First, they are all commandments from the second half of the Decalogue, the half that deals, not with our duty to God, but with our responsibility toward others. They are the commandments that govern our personal relationships, and our attitude to others.
Second, Jesus cites one of the commandments out of order. He quotes the command to honor parents last when it should have come first. It is clear that Jesus wishes to lay particular stress on that one commandment. Why? We have to speculate on this one. Maybe the young man had grown rich and successful in his career and then forgotten his parents, who may have been very poor. He may well have risen in the world, and have been ashamed of the folks in the old home; and then he may have justified himself perfectly legally by the law that Jesus has so unsparingly condemned (Matthew 15:1-6; Mark 7:9-13).What these passages show is that the young man could have done all of that, and still have legally claimed to have obeyed the commandments. In the very commandments that he cites Jesus is asking this young man, and us, what his attitude is to his fellow man and his parent, asking him what his personal relationships were like.
The young man’s answer is that he has kept the commandments; and yet there was still something that he knew he ought to have and which he had not got. So Jesus told him to sell all that he had and give it to the poor and follow him.
The young man claimed to have kept the law. In the legal sense, this may be true; but in the spiritual sense it was not true because his attitude toward others was wrong. In the last analysis, his attitude was utterly selfish. That is why Jesus confronted him with the challenge to sell all that he had and to give to the poor. His possessions are so shackled this man that nothing less than surgical excision of them would suffice. If a person looks on their possessions as given to them for nothing but their comfort and convenience, they are a chain that must be broken; if he looks on his possessions as a means for helping others, they are his crown.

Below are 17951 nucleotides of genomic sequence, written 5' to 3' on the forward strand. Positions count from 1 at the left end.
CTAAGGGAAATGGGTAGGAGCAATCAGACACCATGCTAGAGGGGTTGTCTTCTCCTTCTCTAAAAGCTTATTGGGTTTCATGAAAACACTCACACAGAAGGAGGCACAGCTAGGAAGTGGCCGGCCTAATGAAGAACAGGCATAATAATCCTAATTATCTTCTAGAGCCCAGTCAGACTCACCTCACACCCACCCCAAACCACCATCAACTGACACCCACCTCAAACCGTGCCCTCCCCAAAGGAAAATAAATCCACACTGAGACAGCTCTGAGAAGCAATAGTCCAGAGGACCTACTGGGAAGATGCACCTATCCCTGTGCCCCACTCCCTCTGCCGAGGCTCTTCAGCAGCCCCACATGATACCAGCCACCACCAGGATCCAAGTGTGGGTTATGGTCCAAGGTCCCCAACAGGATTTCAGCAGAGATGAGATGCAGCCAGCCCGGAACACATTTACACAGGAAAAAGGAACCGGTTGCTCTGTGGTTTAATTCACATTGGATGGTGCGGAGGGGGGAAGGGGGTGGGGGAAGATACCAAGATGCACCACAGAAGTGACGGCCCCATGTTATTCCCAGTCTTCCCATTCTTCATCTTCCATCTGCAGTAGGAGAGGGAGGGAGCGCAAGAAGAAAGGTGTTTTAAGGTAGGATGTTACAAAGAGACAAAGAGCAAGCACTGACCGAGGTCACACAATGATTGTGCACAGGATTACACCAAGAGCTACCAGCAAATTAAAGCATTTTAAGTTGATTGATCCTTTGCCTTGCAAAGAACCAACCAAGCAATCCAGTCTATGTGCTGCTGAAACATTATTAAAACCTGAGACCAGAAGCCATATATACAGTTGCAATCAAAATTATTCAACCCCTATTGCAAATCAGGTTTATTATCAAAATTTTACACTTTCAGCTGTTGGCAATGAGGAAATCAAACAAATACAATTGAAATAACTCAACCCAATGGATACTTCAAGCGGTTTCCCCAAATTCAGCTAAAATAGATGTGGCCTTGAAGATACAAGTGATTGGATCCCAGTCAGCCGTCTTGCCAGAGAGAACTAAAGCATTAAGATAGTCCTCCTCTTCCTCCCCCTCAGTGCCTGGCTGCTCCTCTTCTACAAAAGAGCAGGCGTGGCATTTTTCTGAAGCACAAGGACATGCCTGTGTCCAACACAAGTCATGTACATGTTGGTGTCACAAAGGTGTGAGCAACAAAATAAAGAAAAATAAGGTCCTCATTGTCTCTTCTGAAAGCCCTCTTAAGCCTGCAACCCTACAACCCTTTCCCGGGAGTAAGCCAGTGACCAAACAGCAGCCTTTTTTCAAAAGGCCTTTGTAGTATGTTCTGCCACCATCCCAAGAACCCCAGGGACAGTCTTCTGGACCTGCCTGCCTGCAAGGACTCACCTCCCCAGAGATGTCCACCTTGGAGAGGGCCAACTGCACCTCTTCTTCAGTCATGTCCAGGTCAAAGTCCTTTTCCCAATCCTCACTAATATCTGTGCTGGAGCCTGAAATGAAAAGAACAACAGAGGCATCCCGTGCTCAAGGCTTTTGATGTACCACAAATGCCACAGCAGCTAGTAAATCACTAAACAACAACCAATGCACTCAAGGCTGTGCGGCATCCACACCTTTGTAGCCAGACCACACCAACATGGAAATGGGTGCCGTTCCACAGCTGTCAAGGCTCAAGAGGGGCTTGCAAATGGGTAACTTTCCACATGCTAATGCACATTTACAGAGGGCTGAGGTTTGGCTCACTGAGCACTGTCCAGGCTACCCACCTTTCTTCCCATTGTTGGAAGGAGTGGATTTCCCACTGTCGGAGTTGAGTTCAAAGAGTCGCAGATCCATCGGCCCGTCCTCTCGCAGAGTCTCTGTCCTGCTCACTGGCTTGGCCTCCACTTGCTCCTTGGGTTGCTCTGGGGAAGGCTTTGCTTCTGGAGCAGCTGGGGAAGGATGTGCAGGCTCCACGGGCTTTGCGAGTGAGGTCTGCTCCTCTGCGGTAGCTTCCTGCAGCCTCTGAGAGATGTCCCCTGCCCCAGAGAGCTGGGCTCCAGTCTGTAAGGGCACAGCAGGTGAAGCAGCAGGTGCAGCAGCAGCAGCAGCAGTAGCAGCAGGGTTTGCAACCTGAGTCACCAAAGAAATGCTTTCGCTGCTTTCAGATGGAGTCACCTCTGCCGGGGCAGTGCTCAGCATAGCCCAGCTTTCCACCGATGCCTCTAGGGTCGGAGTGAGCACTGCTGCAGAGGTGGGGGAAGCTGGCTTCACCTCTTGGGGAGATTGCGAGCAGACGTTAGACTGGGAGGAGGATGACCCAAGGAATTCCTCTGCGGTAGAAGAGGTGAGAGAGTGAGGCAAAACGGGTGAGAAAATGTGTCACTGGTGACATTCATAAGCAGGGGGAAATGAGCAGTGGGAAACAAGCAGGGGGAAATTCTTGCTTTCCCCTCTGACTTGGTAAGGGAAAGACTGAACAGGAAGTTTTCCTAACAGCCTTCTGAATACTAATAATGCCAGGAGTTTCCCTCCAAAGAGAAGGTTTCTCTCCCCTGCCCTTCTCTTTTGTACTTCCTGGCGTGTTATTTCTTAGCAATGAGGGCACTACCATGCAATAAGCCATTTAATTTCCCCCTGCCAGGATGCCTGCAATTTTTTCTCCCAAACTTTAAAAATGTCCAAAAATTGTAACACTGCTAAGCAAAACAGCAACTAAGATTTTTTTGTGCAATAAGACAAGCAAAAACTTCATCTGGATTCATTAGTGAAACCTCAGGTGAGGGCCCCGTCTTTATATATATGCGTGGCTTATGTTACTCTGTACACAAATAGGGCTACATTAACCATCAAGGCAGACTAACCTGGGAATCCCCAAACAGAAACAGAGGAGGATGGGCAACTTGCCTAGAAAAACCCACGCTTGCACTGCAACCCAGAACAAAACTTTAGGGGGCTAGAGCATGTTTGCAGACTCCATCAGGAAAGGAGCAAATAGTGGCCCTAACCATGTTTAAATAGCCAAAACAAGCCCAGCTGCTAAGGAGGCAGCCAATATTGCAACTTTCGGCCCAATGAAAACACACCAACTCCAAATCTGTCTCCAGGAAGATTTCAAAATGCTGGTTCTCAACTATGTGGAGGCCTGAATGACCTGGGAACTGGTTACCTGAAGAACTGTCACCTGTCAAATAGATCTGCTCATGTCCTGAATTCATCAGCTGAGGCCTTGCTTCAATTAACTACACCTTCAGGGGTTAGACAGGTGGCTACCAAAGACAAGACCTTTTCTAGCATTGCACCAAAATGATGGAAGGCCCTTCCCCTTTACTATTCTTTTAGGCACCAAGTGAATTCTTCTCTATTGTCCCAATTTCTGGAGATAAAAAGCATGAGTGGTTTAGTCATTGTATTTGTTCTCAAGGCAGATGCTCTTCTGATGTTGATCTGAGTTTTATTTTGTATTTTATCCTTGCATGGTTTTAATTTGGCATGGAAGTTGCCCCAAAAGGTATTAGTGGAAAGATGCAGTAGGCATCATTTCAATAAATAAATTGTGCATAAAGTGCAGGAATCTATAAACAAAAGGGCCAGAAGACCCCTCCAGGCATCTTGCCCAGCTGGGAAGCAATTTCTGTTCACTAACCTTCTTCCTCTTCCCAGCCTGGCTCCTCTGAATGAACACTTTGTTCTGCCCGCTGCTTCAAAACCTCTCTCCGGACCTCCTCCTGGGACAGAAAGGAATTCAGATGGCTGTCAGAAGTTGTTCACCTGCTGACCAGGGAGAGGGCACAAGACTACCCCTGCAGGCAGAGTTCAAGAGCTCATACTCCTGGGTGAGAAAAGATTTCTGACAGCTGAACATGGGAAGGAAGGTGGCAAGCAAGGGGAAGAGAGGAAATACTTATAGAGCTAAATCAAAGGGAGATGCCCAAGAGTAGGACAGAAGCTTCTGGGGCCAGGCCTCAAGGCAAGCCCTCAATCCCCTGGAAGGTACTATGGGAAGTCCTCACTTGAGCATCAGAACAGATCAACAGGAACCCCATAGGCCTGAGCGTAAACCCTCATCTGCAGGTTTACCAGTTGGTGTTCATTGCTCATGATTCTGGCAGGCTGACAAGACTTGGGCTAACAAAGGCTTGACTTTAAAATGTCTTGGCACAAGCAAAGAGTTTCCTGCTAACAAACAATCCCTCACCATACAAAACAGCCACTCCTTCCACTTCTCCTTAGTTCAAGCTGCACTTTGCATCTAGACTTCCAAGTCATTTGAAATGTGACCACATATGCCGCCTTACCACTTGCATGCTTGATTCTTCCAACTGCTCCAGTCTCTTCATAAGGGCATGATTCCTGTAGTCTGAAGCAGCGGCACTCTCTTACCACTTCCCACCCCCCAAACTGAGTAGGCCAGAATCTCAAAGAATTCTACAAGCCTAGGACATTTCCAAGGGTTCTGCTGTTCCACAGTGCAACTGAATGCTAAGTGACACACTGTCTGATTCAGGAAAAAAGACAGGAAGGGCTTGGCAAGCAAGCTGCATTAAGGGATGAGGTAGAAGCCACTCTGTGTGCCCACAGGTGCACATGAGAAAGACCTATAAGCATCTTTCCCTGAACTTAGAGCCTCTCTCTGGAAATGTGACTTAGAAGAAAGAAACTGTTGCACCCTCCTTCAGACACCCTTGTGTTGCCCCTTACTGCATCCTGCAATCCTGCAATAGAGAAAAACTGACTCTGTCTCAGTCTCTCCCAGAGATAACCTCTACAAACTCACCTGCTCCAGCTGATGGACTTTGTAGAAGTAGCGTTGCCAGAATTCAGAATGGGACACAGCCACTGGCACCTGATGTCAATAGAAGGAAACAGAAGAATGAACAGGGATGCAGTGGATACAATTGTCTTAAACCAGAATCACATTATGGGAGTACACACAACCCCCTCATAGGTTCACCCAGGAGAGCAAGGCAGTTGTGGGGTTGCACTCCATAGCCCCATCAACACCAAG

The great truth of this story lies in the way it illumines the meaning of eternal life. Eternal life is life such as God himself lives. The word used for eternal does not mean lasting forever; it means as befits God, or such as belongs to God, or such as is characteristic of God. The great characteristic of God is that he so loved, and he gave. Therefore, the essence of eternal life is not a carefully calculated keeping of the commandments and the rules and regulations; eternal life is based on an attitude of loving and sacrificial generosity to others.
If we are to find eternal life, if we would find happiness, joy, satisfaction, peace of mind and serenity of heart, it will not be by piling up a credit balance with God through keeping commandments and observing rules and regulations; it shall be through reproducing God’s attitude of love and care for others. To follow Christ and in grace and generosity to serve others for whom Christ died are one in the same thing.
In the end, the young man turned away in great distress. He refused the challenge because he had great possessions. His tragedy was that he loved things more than he loved people, and he loved himself more than he loved others. Anyone who puts things before people and self before others must turn their back on Jesus.